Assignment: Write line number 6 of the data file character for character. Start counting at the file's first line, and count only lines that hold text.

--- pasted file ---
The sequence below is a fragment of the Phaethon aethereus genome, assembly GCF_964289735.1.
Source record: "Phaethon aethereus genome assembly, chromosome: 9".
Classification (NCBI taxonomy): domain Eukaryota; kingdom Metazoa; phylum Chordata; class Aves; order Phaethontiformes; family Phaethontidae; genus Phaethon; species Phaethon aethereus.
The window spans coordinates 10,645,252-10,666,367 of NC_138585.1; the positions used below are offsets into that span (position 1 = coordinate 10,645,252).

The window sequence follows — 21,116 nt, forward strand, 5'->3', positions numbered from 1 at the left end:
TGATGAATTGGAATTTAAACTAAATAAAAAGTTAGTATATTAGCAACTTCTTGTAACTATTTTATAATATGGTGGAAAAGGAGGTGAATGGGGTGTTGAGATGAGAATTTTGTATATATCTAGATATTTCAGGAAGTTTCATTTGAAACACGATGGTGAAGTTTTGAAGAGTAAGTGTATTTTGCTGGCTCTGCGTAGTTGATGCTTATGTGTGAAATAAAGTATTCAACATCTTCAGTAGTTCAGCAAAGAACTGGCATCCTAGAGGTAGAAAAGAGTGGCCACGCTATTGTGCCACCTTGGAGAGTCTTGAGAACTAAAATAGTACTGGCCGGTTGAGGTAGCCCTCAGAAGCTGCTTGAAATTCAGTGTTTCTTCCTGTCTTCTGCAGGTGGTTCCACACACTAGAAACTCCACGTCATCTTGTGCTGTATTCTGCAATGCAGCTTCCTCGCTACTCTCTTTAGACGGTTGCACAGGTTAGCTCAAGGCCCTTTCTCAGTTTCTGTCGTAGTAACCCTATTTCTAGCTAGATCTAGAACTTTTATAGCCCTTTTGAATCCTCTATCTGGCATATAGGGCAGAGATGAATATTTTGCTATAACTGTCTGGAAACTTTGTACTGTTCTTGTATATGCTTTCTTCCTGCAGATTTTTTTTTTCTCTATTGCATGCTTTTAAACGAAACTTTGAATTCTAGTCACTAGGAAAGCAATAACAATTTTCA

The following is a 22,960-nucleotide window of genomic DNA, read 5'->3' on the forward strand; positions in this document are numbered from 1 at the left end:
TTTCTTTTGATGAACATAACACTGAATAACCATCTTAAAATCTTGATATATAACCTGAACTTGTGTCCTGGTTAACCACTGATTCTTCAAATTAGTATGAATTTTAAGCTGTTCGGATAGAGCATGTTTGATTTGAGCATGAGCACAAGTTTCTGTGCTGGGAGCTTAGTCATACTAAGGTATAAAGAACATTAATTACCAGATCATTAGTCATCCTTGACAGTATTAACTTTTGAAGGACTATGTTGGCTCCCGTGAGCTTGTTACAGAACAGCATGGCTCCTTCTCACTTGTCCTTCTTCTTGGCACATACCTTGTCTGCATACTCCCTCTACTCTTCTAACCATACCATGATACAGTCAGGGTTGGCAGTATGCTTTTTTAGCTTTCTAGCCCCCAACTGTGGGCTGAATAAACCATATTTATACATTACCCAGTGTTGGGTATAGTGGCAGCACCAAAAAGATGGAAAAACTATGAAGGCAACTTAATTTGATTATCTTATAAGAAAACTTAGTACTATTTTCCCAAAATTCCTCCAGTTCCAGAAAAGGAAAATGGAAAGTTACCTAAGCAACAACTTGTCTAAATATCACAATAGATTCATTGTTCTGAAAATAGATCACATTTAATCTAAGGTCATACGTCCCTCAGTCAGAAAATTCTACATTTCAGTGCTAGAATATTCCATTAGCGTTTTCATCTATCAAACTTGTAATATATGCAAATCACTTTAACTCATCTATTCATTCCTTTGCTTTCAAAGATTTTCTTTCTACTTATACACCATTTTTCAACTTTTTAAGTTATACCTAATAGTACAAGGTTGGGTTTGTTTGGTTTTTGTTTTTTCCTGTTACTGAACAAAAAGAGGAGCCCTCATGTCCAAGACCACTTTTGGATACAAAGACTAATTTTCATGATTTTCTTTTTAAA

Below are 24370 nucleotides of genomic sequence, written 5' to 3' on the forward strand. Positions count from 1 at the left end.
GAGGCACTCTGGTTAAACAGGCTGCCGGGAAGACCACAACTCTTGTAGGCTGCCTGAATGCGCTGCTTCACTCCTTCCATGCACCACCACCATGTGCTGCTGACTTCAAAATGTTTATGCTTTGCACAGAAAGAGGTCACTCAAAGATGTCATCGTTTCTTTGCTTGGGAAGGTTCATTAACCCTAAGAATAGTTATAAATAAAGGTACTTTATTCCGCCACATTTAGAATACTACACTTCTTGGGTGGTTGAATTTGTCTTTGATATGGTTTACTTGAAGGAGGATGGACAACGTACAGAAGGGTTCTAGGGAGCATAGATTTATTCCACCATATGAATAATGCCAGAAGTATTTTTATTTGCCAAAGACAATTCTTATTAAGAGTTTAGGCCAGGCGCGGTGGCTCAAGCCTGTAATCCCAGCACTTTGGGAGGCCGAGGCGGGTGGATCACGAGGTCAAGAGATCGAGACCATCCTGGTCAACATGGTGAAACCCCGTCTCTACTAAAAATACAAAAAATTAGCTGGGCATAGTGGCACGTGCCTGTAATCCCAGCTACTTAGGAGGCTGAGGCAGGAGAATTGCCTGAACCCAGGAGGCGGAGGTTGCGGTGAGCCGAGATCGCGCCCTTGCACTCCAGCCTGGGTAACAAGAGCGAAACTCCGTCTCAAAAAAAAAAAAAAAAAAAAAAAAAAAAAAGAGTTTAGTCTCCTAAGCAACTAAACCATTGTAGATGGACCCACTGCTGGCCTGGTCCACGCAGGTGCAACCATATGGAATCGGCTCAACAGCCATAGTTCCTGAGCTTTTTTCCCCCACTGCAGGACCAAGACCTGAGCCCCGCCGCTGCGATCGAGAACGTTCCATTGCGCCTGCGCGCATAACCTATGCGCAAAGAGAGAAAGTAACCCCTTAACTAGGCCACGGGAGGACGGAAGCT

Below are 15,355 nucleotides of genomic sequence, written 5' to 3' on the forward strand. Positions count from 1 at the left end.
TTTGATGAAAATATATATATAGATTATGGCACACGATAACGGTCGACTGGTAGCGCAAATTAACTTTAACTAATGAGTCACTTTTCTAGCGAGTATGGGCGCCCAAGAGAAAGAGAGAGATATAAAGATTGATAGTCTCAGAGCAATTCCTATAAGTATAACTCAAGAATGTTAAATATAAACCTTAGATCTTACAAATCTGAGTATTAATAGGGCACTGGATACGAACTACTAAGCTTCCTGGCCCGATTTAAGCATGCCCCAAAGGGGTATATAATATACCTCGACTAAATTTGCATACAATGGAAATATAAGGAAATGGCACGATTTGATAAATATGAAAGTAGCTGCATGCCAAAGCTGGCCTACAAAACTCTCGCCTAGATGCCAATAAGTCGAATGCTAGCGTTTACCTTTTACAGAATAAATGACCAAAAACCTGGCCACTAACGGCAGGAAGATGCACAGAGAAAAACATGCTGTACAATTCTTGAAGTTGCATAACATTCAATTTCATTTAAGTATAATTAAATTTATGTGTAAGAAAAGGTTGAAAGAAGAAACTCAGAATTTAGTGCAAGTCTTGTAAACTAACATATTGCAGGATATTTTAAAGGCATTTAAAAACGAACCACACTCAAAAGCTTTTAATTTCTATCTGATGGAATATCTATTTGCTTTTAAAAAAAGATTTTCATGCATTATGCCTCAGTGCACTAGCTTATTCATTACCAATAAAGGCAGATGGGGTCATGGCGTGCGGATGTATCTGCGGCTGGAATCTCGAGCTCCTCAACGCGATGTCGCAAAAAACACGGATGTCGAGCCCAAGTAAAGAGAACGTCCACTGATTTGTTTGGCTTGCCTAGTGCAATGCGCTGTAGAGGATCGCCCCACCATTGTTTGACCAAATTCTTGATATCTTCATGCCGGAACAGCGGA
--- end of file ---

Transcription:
TGATGAATTGGAATTTAAACTAAATAAAAAGTTAGTATATTAGCAACTTCTTGTAACTATTTTATAATATGGTGGAAAAGGAGGTGAATGGGGTGTTGAGATGAGAATTTTGTATATATCTAGATATTTCAGGAAGTTTCATTTGAAACACGATGGTGAAGTTTTGAAGAGTAAGTGTATTTTGCTGGCTCTGCGTAGTTGATGCTTATGTGTGAAATAAAGTATTCAACATCTTCAGTAGTTCAGCAAAGAACTGGCATCCTAGAGGTAGAAAAGAGTGGCCACGCTATTGTGCCACCTTGGAGAGTCTTGAGAACTAAAATAGTACTGGCCGGTTGAGGTAGCCCTCAGAAGCTGCTTGAAATTCAGTGTTTCTTCCTGTCTTCTGCAGGTGGTTCCACACACTAGAAACTCCACGTCATCTTGTGCTGTATTCTGCAATGCAGCTTCCTCGCTACTCTCTTTAGACGGTTGCACAGGTTAGCTCAAGGCCCTTTCTCAGTTTCTGTCGTAGTAACCCTATTTCTAGCTAGATCTAGAACTTTTATAGCCCTTTTGAATCCTCTATCTGGCATATAGGGCAGAGATGAATATTTTGCTATAACTGTCTGGAAACTTTGTACTGTTCTTGTATATGCTTTCTTCCTGCAGATTTTTTTTTTCTCTATTGCATGCTTTTAAACGAAACTTTGAATTCTAGTCACTAGGAAAGCAATAACAATTTTCA